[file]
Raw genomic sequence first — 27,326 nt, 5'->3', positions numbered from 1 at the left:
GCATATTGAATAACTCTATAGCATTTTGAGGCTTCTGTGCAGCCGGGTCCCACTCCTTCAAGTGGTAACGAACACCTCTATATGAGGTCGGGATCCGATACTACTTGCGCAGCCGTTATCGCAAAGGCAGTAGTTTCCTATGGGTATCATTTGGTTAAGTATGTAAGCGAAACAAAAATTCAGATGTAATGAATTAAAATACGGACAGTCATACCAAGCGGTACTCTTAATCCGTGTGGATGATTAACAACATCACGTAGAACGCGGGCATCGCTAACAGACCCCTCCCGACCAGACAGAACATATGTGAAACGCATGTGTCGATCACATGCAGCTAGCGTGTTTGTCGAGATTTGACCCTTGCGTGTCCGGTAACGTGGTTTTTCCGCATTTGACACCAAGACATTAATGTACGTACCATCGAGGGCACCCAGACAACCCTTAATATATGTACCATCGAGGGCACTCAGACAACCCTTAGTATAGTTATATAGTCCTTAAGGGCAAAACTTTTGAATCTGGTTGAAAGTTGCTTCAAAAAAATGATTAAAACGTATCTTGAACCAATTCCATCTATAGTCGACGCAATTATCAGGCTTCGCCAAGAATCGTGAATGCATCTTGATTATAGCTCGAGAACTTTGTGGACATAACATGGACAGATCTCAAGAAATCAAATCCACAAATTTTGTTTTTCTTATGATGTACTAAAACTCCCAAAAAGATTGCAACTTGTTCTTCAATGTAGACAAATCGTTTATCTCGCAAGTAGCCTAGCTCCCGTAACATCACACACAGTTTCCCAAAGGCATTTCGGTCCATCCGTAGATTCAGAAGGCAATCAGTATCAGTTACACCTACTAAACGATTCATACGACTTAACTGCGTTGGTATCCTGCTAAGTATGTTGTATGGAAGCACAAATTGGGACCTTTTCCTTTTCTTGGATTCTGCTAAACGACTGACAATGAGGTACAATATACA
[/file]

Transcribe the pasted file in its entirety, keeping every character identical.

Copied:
Raw genomic sequence first — 27,326 nt, 5'->3', positions numbered from 1 at the left:
GCATATTGAATAACTCTATAGCATTTTGAGGCTTCTGTGCAGCCGGGTCCCACTCCTTCAAGTGGTAACGAACACCTCTATATGAGGTCGGGATCCGATACTACTTGCGCAGCCGTTATCGCAAAGGCAGTAGTTTCCTATGGGTATCATTTGGTTAAGTATGTAAGCGAAACAAAAATTCAGATGTAATGAATTAAAATACGGACAGTCATACCAAGCGGTACTCTTAATCCGTGTGGATGATTAACAACATCACGTAGAACGCGGGCATCGCTAACAGACCCCTCCCGACCAGACAGAACATATGTGAAACGCATGTGTCGATCACATGCAGCTAGCGTGTTTGTCGAGATTTGACCCTTGCGTGTCCGGTAACGTGGTTTTTCCGCATTTGACACCAAGACATTAATGTACGTACCATCGAGGGCACCCAGACAACCCTTAATATATGTACCATCGAGGGCACTCAGACAACCCTTAGTATAGTTATATAGTCCTTAAGGGCAAAACTTTTGAATCTGGTTGAAAGTTGCTTCAAAAAAATGATTAAAACGTATCTTGAACCAATTCCATCTATAGTCGACGCAATTATCAGGCTTCGCCAAGAATCGTGAATGCATCTTGATTATAGCTCGAGAACTTTGTGGACATAACATGGACAGATCTCAAGAAATCAAATCCACAAATTTTGTTTTTCTTATGATGTACTAAAACTCCCAAAAAGATTGCAACTTGTTCTTCAATGTAGACAAATCGTTTATCTCGCAAGTAGCCTAGCTCCCGTAACATCACACACAGTTTCCCAAAGGCATTTCGGTCCATCCGTAGATTCAGAAGGCAATCAGTATCAGTTACACCTACTAAACGATTCATACGACTTAACTGCGTTGGTATCCTGCTAAGTATGTTGTATGGAAGCACAAATTGGGACCTTTTCCTTTTCTTGGATTCTGCTAAACGACTGACAATGAGGTACAATATACA